- Two heads with lightning button: Challenge this player to a match.
- Chat message button: Open the chat with this player.
- Head with minus sign button: Remove this friend.
- Circle with line button: Block this player.
- Hazard sign button: Report this player.
Chat message tab: This shows messages you have exchanged with friends as well as a general chat lobby. There is no reason to ever use the general lobby. If you are playing in an online tournament, you might use the player-to-player chat to communicate with an opponent, but more likely you will just use Discord, Facebook, or another program specified by the tournament organizer.
Envelope tab: This actually shows notifications from the game; the most important one will be a notification that one of your trades has been accepted, although this notification will also pop up on the center of your screen when that occurs.
In addition to all these buttons and tabs, your current counts of coins and tickets are shown on the left-hand side of the screen, to the left of the Settings button.
Trading and building your collection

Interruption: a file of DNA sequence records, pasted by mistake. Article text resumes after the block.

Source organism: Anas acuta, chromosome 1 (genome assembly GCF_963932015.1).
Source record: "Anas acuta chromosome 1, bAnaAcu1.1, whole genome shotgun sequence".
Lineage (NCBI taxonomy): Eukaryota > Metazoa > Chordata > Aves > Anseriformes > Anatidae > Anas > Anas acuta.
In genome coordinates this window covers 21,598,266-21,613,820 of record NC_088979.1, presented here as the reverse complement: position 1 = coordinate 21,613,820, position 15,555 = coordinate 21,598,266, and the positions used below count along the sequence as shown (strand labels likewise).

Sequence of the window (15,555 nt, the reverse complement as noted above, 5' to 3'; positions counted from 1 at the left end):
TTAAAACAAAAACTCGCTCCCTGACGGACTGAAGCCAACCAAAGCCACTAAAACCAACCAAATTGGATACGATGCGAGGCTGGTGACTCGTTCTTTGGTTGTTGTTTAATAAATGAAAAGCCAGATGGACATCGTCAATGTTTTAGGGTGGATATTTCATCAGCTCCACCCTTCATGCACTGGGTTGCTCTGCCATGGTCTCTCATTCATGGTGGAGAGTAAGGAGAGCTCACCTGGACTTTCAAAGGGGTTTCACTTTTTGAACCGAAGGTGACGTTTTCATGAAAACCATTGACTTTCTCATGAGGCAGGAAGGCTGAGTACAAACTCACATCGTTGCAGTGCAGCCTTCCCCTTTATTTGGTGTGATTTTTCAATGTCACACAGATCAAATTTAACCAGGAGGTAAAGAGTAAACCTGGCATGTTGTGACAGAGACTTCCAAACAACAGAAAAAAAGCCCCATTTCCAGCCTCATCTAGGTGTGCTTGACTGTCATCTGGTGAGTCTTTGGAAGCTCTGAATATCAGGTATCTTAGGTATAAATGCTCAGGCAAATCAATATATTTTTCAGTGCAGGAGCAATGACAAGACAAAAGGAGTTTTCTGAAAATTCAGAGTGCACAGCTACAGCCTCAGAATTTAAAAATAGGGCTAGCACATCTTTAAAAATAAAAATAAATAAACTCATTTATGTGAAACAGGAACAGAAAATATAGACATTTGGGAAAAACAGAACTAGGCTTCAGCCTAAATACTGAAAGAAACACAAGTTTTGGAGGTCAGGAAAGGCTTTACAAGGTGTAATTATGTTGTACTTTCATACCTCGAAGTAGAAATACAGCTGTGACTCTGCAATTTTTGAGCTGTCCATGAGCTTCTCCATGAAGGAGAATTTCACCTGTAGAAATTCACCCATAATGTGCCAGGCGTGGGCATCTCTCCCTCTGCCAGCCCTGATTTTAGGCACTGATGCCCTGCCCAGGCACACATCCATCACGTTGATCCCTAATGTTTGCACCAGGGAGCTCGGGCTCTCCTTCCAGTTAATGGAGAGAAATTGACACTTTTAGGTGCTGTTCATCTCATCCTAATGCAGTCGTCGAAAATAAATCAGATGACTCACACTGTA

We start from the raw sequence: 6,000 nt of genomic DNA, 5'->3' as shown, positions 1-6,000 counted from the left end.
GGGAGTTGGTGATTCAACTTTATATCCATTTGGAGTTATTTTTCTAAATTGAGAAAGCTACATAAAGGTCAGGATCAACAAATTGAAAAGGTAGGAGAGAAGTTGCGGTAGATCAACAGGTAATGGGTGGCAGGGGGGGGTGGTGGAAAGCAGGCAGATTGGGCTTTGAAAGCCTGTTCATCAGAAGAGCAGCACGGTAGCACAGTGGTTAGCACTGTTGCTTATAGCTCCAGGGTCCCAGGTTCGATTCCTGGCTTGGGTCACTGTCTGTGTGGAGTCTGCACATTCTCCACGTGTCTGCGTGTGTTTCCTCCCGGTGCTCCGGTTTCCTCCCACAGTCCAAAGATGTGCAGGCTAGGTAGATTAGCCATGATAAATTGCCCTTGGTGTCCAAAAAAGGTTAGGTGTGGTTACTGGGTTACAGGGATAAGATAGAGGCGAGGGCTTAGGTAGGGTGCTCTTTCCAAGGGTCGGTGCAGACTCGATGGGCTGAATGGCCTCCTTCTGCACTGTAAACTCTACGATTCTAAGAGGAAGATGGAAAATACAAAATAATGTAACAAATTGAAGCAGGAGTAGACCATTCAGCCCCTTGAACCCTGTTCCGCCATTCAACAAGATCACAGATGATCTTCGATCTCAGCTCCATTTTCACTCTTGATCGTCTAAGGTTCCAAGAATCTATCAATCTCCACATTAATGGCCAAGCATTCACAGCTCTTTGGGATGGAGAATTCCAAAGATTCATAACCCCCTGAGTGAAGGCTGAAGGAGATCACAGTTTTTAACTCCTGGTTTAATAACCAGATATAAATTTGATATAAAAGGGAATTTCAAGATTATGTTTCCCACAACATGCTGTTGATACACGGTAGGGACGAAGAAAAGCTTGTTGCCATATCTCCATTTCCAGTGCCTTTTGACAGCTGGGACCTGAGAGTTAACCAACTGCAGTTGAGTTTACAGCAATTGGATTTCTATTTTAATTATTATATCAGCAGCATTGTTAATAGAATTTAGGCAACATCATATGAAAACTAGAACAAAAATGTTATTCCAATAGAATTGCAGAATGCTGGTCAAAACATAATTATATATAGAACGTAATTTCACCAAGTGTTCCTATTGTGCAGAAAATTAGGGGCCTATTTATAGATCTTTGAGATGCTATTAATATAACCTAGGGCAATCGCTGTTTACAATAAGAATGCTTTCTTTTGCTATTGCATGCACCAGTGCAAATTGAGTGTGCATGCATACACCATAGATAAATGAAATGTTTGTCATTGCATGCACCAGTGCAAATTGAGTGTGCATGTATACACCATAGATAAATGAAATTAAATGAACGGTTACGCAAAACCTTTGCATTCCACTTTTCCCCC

I’ve already mentioned that the best way to go about building a competitive deck is not to purchase packs from the shop, or to open the packs you input via code cards, because you do not want to rely on luck (“pulls”) to obtain cards. Instead, you want to trade your unlocked packs for the specific cards you need for your deck. There are two ways to acquire unlocked packs:
- purchase physical Pokémon Trading Card Game products on Potown Store with instant email delivery of your codes and input the code cards that come with these products
- earn packs from doing well in Events
The first option requires a monetary investment, but this should be clear to anyone with the goal of competing at a high level in this game or in any competitive hobby. The only way to obtain free unlocked packs is from Events. However, playing in an Event requires tickets, which are difficult to obtain on PTCGO; the pack payout is not particularly high unless you win the event; and most importantly, you won’t be able to do well in Events if you don’t have a competitive deck, which you will need to purchase Pokemon TCG code cards to make in the first place. Thus, an investment in code cards is typically the first step you’ll need to make to build your PTCGO collection.